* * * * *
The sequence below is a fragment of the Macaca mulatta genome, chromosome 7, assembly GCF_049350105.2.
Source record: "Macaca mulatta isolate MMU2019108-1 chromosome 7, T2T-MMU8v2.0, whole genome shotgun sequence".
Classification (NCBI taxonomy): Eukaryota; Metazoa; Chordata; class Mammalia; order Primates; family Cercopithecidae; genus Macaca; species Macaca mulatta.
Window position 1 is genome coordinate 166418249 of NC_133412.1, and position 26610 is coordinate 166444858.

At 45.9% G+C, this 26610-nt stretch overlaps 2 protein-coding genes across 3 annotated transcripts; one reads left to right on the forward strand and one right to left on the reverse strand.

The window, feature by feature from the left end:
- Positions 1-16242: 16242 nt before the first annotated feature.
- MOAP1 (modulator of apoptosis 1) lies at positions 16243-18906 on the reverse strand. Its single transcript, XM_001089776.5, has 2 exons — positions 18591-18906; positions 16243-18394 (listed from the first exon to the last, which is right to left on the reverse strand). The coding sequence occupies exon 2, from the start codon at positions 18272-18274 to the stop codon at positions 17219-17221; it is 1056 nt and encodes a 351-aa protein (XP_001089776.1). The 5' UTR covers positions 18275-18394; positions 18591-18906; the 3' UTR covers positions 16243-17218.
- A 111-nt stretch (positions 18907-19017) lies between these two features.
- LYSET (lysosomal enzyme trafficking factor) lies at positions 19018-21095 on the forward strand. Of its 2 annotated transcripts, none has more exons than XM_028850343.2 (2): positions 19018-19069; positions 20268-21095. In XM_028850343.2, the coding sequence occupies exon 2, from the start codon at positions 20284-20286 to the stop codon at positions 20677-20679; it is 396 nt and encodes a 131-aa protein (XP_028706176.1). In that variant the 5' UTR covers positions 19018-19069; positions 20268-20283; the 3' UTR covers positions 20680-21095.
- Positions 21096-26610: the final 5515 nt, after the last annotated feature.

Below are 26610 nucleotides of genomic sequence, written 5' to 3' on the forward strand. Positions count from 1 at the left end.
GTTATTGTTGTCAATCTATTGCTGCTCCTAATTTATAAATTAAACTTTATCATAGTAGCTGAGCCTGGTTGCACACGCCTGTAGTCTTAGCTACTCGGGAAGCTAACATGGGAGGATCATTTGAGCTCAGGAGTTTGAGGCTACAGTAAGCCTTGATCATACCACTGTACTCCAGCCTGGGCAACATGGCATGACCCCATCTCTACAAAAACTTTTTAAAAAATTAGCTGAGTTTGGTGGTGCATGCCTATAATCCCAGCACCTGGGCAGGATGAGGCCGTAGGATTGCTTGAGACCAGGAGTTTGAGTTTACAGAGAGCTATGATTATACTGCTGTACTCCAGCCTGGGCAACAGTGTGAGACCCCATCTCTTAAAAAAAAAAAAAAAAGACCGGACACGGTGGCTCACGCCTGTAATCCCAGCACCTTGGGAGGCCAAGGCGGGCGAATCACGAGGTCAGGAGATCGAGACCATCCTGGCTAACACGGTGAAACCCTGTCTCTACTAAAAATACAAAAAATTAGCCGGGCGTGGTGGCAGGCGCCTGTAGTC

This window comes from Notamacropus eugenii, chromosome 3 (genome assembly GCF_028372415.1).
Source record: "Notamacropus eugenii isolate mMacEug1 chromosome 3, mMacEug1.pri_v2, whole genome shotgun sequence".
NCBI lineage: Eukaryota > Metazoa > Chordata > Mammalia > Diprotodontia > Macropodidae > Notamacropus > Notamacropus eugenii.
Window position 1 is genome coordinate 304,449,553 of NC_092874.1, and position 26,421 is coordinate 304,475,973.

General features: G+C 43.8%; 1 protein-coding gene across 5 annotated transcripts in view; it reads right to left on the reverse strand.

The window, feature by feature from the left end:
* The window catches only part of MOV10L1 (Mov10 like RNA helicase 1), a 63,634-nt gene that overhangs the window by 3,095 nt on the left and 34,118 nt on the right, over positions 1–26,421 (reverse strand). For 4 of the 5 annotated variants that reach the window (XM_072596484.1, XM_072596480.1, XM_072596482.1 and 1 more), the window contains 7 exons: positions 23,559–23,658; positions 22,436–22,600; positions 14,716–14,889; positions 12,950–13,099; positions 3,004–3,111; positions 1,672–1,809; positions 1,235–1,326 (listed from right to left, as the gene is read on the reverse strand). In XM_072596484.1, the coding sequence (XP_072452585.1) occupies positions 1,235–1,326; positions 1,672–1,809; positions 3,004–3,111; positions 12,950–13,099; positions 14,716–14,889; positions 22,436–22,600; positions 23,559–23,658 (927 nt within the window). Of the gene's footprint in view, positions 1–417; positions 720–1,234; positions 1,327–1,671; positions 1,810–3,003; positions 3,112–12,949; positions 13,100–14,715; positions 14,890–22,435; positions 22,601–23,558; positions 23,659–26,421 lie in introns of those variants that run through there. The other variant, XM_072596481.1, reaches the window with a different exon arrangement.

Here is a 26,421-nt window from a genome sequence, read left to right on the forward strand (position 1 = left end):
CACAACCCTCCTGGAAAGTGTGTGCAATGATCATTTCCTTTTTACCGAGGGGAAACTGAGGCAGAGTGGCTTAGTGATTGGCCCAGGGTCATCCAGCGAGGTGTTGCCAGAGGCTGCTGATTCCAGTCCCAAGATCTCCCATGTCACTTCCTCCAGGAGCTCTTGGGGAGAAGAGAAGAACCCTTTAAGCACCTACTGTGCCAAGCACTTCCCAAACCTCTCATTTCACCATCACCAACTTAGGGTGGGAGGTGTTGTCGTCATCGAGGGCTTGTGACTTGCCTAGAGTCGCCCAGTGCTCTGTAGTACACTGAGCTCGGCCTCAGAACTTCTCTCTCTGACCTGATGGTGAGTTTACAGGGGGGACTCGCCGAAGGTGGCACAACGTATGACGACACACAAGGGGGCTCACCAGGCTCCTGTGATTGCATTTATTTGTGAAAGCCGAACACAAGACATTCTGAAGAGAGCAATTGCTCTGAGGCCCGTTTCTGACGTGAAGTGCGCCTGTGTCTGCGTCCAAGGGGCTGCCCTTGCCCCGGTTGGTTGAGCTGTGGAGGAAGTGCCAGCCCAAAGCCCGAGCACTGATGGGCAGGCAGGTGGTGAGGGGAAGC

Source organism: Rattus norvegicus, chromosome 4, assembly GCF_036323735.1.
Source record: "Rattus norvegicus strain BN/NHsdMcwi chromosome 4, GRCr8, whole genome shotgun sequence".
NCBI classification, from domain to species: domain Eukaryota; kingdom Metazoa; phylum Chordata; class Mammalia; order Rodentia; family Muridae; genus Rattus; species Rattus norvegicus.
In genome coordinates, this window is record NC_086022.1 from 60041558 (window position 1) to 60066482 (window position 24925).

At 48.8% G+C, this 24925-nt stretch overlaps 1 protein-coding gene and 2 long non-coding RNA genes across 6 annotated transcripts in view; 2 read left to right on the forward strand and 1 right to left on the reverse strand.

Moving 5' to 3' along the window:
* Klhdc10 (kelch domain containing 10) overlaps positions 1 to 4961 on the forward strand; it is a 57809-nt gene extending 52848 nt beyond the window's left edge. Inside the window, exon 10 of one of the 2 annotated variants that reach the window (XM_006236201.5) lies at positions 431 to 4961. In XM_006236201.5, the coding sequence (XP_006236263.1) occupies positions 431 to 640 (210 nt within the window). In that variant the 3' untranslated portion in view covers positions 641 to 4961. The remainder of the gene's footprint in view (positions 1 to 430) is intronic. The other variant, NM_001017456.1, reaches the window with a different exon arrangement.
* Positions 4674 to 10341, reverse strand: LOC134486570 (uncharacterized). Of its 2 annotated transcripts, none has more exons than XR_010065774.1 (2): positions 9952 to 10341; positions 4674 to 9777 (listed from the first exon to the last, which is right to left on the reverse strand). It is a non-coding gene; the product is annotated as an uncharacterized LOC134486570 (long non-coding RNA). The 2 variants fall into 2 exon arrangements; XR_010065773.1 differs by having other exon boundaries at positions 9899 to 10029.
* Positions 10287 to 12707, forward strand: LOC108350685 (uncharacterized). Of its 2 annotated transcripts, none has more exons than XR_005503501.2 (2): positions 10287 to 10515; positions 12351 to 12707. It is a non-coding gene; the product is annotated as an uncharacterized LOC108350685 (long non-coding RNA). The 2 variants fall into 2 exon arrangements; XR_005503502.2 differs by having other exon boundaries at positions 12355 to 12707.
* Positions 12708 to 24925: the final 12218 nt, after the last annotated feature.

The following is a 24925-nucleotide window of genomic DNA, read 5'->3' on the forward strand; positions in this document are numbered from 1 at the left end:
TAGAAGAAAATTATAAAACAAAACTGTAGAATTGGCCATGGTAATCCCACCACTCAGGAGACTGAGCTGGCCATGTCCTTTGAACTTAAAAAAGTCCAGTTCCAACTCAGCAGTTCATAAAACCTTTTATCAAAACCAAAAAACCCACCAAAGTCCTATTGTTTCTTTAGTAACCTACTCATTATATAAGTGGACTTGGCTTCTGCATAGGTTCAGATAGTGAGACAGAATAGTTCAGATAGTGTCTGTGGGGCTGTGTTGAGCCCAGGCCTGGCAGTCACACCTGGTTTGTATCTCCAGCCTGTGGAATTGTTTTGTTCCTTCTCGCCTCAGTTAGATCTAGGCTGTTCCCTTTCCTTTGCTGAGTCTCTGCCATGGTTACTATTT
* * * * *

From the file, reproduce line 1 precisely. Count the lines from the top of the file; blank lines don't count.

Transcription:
The sequence below is a fragment of the Macaca mulatta genome, chromosome 7, assembly GCF_049350105.2.